November 11th is designated as Remembrance Day in the
countries of the British Commonwealth, including Canada. Its purpose is to
remind us of the men and women who have made the supreme sacrifice for us in
one of our foreign wars: WWI, WWII, the Korean War, and Afghanistan. We mark
the occasion with 1 minute of silence at 11:00 am every November 11th. The line
"Lest we forget" is frequently used in association with the event as
a sort of tag line to remind us of the sacrifices made on our behalf and to
keep the memory alive in the future.
Thinking of those who died in those wars and of how one
could thank them for their sacrifice launched this blog. The answer to the
question is, of course, that you can't thank the dead for their sacrifice. If
we feel gratitude towards those have made sacrifices on our behalf, we will
have to focus our attempts on the living. With that in mind let me list some of
the reasons for being grateful and thankful to those who go overseas to fight
on our behalf.
Lest we forget: It's not only those who die in battle (or through
accident when in uniform overseas) who make sacrifices on our behalf. Some of
the folks making sacrifices are coming back to us with serious wounds. These
wounds include the loss of limbs and the loss of the use of limbs.
Lest we forget: Not all the wounds suffered by combat troops
are visible. Some of these young men and women come back to us suffering from
forms of mental illness caused by the stress of battle. Despite the fact these
wounds are invisible, they can be just as debilitating as the physical sort.
Lest we forget: Every single man or woman that put themselves
in harm's way on our account are making a sacrifice. The lucky ones, and thank
goodness they far outnumber the injured, still sacrifice years out of their
lives and usually when they are in the prime of their lives and would otherwise
be carving out careers for themselves.
Lest we forget: It is not humanly possible to be continually
exposed to the violence and stress of battle without those conditions having a
profound effect on you. Even soldiers who are not diagnosed with physical or
mental problems will be profoundly changed by their experiences.
Lest we forget: These folks have made, and are making, these
sacrifices on our behalf. When our country asks for soldiers, sailors, and
airmen to serve, the people who volunteer to serve (or are already in the armed
forces because they volunteered before the war) are serving on our behalf. This
is true whether we agree with the reasons for the war or not.
Lest we forget: It takes great courage to volunteer for a
service which is physically dangerous. There is no more dangerous job in the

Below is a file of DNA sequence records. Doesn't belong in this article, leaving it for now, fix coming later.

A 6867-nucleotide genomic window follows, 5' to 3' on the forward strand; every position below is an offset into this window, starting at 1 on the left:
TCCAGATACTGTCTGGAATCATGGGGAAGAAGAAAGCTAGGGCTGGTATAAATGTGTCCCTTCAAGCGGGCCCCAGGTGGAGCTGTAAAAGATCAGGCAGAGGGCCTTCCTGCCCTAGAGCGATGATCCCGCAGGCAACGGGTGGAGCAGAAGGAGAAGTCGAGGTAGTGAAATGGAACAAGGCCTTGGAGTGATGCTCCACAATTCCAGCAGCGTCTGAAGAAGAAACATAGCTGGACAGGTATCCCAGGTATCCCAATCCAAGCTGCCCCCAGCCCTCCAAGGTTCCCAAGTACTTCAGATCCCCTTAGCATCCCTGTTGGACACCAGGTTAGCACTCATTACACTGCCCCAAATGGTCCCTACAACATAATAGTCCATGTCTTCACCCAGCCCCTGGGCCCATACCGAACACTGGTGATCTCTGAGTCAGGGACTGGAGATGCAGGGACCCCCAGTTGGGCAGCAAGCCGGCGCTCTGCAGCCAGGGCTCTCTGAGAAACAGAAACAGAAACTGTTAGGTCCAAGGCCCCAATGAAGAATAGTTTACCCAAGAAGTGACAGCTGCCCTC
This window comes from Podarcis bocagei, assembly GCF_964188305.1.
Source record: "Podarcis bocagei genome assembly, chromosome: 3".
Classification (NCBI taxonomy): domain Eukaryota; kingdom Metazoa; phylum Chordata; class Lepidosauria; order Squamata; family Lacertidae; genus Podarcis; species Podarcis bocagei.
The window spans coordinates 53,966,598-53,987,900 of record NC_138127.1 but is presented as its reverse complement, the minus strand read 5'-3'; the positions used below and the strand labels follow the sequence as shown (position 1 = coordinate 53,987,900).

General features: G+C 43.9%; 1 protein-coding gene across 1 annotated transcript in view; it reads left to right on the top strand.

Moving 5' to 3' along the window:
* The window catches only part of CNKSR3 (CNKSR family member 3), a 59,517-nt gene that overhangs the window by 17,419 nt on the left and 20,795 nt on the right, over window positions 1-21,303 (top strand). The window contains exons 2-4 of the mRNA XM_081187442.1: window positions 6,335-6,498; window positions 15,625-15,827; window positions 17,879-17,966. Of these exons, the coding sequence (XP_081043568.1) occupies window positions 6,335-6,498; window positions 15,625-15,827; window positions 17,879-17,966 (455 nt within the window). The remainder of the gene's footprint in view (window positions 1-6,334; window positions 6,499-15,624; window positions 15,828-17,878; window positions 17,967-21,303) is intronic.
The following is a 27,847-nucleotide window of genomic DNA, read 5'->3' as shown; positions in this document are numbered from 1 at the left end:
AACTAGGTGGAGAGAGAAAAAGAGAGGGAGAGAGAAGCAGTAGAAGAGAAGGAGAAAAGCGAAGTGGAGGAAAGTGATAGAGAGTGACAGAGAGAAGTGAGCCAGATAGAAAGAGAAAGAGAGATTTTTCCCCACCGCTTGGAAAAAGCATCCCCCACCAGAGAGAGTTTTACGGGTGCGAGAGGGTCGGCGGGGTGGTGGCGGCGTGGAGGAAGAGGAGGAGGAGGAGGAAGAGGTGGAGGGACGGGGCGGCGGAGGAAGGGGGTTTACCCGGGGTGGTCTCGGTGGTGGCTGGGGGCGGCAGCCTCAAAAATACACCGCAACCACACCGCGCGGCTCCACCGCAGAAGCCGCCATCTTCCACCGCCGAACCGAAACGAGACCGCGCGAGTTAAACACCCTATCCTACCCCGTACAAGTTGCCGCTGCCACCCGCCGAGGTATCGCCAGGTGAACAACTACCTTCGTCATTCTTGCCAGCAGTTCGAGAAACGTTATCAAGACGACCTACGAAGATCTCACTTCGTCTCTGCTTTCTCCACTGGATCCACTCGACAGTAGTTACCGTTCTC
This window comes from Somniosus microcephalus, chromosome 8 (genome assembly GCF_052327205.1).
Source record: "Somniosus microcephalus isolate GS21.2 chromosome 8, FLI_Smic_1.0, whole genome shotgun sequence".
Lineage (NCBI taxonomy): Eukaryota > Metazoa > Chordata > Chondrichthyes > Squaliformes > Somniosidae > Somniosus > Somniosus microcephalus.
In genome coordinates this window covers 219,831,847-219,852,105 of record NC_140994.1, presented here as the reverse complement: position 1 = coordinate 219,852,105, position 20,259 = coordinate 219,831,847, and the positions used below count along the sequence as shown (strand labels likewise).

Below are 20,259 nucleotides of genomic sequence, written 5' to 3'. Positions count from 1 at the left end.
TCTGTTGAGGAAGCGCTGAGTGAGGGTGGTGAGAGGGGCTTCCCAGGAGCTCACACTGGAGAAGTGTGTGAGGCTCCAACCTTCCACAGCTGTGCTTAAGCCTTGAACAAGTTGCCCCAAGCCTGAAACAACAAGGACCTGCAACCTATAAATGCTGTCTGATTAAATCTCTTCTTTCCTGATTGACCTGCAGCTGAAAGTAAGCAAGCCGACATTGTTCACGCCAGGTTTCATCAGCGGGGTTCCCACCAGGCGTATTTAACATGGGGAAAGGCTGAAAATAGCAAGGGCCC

world than a front-line service man or woman. They go over to whichever country
we happen to send them knowing they could come back amputees, horribly
disfigured, or not at all.
The project management community can show its gratitude to
these brave men and women when they come back to us by hiring them when they
come out of the forces. Remember that the army will currently only retain those
veterans who are battle field ready. Readiness is tested by a physical exam
which excludes most of those who have lost limbs or have their mobility
compromised. Project managers and their teams may feel they are in a battle
sometimes, but there are no physical demands an IT, pharmaceutical, financial,
insurance, etc., etc. project makes on them. The fact that a veteran is
disabled should not bar them from a job they are otherwise fit to perform.
The very fact that these folks sacrificed their time will
handicap them when they compete with others who have been adding to their
education and skill sets during that same time. To compensate for that
disparity the veteran can offer you their courage and their ability to handle
the stress of battle. How can that help your project? How many times have you
seen otherwise capable performers behave irrationally when a deadline looms and
they are behind on their work? How many times have you seen evasive behaviour
when the pressure is on? Now think of the effect their experiences in battle
have had on a veteran's ability to handle pressure situations. Most of us, when
we interview a candidate for a position on a project, will look for a candidate's
ability to demonstrate the skill or experience they say they have. There is no
better demonstration of someone's ability to handle pressure situations than
the experience of a veteran who has gone through the stress of battle, not once
The other attribute these veterans have is the ability to
work as a member of a team. There are no projects I can think of where team
play is not important. Soldiers are forced to rely on one another in the
battlefield. They put their lives in the hands of their team mates and the
ability to work together as a team not only leads to success, it can save their
lives. Think of the number of times you have read of a soldier's bravery in
battle as demonstrated by the risks they took to save a comrade. Now think how
many times that must happen without comment in the media. If you are looking for a demonstration of the
ability to work as a member of a team, look no further than the vet's
The next time you have the opportunity to hire one of our
veterans, make sure that you weigh their experience on the battlefield with all
the other attributes you value for the job. Veterans are not looking for hand-outs,
they are looking for a level playing field. Hiring the vet for a job they are
qualified for will benefit your team with courage, the ability to function in
stressful situations, and the ability to function as part of a team. And that
vet might just teach you a thing or two about handling stress!